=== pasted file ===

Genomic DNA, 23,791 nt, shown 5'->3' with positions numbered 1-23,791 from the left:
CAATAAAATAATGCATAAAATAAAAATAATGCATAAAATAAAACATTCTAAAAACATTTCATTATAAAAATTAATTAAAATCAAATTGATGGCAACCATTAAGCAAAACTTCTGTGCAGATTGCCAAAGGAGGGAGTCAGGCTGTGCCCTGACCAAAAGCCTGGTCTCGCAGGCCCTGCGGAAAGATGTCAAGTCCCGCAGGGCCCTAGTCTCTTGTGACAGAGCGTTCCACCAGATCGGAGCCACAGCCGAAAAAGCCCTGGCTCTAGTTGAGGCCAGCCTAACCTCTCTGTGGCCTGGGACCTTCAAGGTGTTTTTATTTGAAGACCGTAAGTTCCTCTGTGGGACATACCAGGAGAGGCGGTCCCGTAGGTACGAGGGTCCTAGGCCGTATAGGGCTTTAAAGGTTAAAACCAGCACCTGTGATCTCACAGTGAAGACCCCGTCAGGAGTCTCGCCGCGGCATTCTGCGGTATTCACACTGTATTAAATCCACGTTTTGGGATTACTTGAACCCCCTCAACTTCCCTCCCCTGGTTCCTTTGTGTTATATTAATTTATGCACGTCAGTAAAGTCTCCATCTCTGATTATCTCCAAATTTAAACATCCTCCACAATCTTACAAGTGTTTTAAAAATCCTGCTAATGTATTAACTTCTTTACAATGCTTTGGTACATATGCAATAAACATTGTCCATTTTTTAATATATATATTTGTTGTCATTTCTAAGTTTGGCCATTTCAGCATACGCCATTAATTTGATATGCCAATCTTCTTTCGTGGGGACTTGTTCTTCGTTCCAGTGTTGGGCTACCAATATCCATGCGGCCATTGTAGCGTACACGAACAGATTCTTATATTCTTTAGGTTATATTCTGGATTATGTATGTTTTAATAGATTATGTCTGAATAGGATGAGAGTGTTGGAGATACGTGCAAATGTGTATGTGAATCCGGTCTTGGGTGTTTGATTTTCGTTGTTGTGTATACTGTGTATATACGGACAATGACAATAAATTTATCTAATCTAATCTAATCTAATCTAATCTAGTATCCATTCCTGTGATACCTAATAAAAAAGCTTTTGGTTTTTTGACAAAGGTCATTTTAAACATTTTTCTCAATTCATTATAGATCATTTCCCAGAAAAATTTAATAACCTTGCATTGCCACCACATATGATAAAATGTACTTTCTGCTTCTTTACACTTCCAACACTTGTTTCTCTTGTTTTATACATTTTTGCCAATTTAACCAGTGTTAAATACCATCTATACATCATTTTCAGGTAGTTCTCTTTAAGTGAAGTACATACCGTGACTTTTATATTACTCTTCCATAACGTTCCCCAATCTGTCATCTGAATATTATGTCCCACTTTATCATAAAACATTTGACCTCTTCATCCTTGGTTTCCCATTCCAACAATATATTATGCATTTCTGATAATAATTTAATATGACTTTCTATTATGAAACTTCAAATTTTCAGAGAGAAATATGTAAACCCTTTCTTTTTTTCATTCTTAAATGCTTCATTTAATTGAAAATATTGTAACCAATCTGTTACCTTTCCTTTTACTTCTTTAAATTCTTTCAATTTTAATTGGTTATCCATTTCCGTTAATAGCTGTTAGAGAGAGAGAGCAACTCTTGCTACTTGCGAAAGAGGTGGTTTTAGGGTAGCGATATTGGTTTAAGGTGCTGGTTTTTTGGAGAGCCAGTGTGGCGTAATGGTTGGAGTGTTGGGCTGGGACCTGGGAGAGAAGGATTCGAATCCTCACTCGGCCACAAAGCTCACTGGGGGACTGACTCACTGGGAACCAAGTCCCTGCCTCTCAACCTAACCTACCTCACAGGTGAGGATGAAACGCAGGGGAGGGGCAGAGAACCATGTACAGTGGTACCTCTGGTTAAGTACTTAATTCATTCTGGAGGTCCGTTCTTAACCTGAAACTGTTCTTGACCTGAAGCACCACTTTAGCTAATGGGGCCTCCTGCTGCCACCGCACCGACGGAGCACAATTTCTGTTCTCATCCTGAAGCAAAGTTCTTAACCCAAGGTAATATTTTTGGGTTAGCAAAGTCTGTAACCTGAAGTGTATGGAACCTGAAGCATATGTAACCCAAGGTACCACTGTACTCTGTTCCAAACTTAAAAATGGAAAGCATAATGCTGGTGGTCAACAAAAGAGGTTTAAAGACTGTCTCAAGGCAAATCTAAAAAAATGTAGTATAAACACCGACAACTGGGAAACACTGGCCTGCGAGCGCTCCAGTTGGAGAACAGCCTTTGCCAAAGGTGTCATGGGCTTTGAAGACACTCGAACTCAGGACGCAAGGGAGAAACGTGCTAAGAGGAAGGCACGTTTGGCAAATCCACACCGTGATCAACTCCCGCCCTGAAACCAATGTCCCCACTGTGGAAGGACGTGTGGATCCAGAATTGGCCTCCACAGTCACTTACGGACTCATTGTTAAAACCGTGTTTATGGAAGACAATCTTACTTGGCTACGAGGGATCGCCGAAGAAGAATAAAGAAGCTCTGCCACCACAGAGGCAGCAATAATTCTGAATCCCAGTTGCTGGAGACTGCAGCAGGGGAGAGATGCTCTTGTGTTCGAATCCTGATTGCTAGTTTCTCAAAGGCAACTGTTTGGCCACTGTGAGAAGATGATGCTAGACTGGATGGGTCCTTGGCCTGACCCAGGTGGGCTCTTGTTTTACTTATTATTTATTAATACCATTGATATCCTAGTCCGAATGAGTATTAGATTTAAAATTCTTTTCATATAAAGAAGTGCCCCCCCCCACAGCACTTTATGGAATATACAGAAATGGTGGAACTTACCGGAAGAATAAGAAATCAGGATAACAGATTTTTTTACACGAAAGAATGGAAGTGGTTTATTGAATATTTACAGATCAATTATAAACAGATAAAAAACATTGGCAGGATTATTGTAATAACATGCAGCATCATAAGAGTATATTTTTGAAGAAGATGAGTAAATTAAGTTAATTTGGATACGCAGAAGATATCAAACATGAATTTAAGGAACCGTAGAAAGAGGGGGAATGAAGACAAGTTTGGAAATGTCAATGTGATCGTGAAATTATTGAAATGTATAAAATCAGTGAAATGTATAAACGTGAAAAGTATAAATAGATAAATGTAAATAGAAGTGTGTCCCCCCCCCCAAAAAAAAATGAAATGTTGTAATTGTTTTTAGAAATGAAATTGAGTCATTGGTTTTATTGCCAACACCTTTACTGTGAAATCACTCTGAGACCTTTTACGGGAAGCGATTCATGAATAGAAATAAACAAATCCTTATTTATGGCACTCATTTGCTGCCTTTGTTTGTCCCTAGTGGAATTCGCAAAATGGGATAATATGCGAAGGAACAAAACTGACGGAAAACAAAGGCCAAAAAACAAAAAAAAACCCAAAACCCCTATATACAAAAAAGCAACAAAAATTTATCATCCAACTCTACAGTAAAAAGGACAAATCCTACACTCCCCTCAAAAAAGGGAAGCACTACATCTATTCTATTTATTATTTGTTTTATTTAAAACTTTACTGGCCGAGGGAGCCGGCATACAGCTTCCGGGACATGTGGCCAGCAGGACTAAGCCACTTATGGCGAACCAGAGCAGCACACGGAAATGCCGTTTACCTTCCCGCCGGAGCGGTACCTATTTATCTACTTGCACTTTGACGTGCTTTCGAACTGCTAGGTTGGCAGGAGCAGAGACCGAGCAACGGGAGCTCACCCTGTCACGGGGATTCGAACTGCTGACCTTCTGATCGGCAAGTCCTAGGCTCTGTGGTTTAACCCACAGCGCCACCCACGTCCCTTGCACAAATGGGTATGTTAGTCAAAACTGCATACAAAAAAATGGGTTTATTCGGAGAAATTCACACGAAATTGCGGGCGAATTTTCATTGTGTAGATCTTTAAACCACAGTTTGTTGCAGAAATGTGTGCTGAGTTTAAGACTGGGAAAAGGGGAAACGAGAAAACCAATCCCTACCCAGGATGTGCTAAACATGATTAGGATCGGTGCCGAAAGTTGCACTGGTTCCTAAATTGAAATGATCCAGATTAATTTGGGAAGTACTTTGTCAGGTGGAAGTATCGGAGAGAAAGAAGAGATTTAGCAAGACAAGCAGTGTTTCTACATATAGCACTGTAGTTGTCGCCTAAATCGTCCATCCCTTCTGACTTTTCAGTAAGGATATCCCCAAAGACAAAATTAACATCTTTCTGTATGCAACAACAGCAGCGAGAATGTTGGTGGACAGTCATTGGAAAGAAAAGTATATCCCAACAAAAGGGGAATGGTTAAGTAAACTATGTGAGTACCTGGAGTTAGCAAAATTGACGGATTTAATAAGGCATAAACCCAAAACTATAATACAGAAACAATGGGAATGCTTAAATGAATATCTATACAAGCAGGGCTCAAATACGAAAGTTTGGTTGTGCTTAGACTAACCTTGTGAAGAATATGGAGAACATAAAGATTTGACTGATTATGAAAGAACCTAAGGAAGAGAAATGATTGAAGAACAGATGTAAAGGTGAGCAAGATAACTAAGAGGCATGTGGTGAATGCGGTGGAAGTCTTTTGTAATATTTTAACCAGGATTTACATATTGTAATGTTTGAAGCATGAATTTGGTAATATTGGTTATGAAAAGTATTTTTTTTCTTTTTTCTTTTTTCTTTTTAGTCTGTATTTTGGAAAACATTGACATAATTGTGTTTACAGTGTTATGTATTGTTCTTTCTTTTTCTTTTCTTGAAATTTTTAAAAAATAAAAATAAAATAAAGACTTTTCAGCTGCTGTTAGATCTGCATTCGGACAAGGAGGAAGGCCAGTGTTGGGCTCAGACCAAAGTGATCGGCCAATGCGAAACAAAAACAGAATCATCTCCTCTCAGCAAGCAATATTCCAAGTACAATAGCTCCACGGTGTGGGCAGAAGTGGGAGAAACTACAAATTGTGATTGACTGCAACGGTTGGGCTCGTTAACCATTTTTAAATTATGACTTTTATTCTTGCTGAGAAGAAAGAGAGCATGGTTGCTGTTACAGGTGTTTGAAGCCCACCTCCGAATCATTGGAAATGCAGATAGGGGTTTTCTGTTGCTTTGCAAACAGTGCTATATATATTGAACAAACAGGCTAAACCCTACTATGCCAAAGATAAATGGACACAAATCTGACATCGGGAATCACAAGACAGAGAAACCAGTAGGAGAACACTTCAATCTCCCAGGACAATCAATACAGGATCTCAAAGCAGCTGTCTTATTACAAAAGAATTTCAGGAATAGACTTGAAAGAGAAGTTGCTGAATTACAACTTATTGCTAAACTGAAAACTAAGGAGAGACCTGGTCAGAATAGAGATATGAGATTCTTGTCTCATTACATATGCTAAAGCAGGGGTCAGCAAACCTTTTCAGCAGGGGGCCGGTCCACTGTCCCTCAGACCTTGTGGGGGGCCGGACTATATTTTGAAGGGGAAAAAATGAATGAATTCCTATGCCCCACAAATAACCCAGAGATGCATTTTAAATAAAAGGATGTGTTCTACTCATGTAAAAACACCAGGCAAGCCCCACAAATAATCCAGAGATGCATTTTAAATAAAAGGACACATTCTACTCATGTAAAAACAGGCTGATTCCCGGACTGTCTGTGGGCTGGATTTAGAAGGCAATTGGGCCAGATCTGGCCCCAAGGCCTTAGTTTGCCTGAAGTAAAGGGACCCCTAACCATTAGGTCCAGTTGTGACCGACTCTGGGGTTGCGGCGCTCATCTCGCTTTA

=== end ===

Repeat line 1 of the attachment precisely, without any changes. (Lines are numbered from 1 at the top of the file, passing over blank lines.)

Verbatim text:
Genomic DNA, 23,791 nt, shown 5'->3' with positions numbered 1-23,791 from the left: